Tree root ruling means more chance of redress - and liability
Tree roots are often blamed when buildings sustain damage. The frequent need for factual and expert evidence relating to structural damage in such matters means that tree roots are a topic familiar to many construction lawyers. They are also relevant to those in the building and property professions. For example, if your client buys a property on which trees are growing that may be causing damage, by 'continuing' the problems caused by those trees, your client may become liable for the damage. Since a decision of the Court of Appeal last year, it is also possible that, if your client buys a property that has already suffered tree root damage, they may be able to recover for it from those responsible for the offending tree.
The technical arguments usually rehearsed in court are, in short, that where there is a shrinkable clay soil and trees extract moisture on a seasonal cycle, the soil may expand and contract, which in turn may cause building movement.
Between them, structural engineers and arboriculturalists generally give expert evidence about a wide range of tests including plasticity and desiccation of the soil, identification of tree roots, level and crack movement monitoring, and the type and extent of damage caused.
The legal basis of tree root claims is usually nuisance. This is not nuisance in the usual sense, but a specific branch of the law of tort, another branch of which is negligence. A tree root claim founded on negligence would face the difficulty that damage to buildings is generally held to be economic loss which is not usually recoverable in a negligence action. In contrast, the tort of nuisance specifically relates to the interference with occupation and enjoyment of land; indeed the claimant has to have an interest in the affected land in order to bring an action. Many property-related claims are brought in nuisance, for example the claim in Hunter v Canary Wharf concerning interference with TV reception. As well as proving their interest in the land, a tree root claimant has to show encroachment by the defendant's tree roots, and prove damage caused to their property by the roots.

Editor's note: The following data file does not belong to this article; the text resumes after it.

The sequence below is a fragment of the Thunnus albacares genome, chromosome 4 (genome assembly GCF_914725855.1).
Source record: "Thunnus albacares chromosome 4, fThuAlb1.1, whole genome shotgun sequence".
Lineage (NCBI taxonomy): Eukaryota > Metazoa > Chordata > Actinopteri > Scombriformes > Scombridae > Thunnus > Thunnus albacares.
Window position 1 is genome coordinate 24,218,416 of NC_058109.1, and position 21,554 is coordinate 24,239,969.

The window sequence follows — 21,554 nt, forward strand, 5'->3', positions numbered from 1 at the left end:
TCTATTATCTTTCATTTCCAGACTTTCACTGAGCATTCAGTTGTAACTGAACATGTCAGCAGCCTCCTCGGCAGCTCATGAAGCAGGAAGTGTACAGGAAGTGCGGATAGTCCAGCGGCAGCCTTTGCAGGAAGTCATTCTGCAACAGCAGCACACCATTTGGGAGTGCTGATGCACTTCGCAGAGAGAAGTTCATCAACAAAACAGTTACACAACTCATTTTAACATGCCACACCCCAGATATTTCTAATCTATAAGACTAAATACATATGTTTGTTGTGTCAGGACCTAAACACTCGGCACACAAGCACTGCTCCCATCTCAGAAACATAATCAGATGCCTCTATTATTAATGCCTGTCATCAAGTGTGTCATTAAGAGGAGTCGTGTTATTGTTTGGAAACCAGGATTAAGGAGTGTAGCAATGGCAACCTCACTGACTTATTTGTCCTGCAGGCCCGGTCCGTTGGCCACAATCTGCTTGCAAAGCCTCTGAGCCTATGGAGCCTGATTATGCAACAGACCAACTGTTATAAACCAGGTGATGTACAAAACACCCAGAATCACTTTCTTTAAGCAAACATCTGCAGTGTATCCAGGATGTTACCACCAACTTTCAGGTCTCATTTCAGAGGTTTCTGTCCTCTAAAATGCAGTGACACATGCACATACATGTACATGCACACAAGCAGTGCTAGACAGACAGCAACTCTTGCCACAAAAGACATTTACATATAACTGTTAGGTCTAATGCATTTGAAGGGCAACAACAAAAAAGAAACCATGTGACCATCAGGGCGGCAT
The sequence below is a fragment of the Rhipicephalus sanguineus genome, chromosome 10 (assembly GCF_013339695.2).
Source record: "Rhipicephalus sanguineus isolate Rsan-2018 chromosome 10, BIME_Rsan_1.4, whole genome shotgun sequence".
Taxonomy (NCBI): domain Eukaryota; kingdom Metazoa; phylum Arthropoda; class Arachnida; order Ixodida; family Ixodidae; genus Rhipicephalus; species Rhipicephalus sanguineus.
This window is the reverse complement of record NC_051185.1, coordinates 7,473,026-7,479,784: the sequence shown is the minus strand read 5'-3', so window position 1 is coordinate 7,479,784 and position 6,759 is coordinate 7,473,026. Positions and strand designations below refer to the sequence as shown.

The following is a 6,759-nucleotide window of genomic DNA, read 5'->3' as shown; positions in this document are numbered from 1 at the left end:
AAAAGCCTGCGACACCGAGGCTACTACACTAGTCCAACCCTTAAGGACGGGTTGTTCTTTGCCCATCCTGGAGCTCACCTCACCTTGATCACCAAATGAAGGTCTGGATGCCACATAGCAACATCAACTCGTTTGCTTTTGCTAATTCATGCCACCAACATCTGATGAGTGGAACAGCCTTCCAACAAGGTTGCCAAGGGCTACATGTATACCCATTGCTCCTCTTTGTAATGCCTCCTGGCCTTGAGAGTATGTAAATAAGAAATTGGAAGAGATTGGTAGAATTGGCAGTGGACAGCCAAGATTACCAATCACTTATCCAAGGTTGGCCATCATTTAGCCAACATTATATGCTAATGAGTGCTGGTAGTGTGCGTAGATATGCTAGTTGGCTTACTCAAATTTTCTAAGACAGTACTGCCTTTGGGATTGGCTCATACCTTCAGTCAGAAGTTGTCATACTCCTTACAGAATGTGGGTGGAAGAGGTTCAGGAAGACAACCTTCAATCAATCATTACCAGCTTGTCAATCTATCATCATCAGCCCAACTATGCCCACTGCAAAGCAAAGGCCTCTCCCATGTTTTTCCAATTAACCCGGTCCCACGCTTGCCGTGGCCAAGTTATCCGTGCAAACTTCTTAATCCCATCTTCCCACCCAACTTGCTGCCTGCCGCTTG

The defendant is the person who has control over the trees, and can take effective steps to curtail them. That person is effectively the wrongdoer, even if their wrongdoing is simply inaction. In addition to a common law duty not to cause nuisance, some defendants have statutory duties. A local highways authority has particular duties relating to trees growing on the highway, and even more onerous duties if they planted those trees themselves.
Someone who buys land with trees on it that are already causing a nuisance may become liable for the damage. According to the judgment in Roswell v Prior (1701), the problem falls at the door of the new owner because it was 'his fault to contract for an interest in land on which there was a nuisance'. The court will look at whether the new owner knew or should have known about the problem. If so, he may be liable.
There are signs that nuisance may be expanding its scope. Last year the Court of Appeal heard the case of Delaware Mansions v the City of Westminster . Various blocks of flats were sold in 1990 after they had suffered damage caused by the roots of a plane tree for which Westminster was responsible. Westminster argued that as the damage had been caused before the claimants owned the flats, the claimants could not recover for the damage; it had not been caused to the claimants' property.
Presumably the vendors could not recover because they no longer had an interest in the land. The Court disagreed with Westminster, deciding that there was a continuing nuisance which gave rise to a continuing cause of action, and the claimant recovered. In the same judgment, the Court of Appeal decided that the actual and relevant damage was the cost of remedial work, thereby effectively awarding the claimant their economic loss.
This case seems to have opened up new opportunities for those who acquire properties affected by tree roots, while necessarily increasing the potential liabilities of those responsible for trees.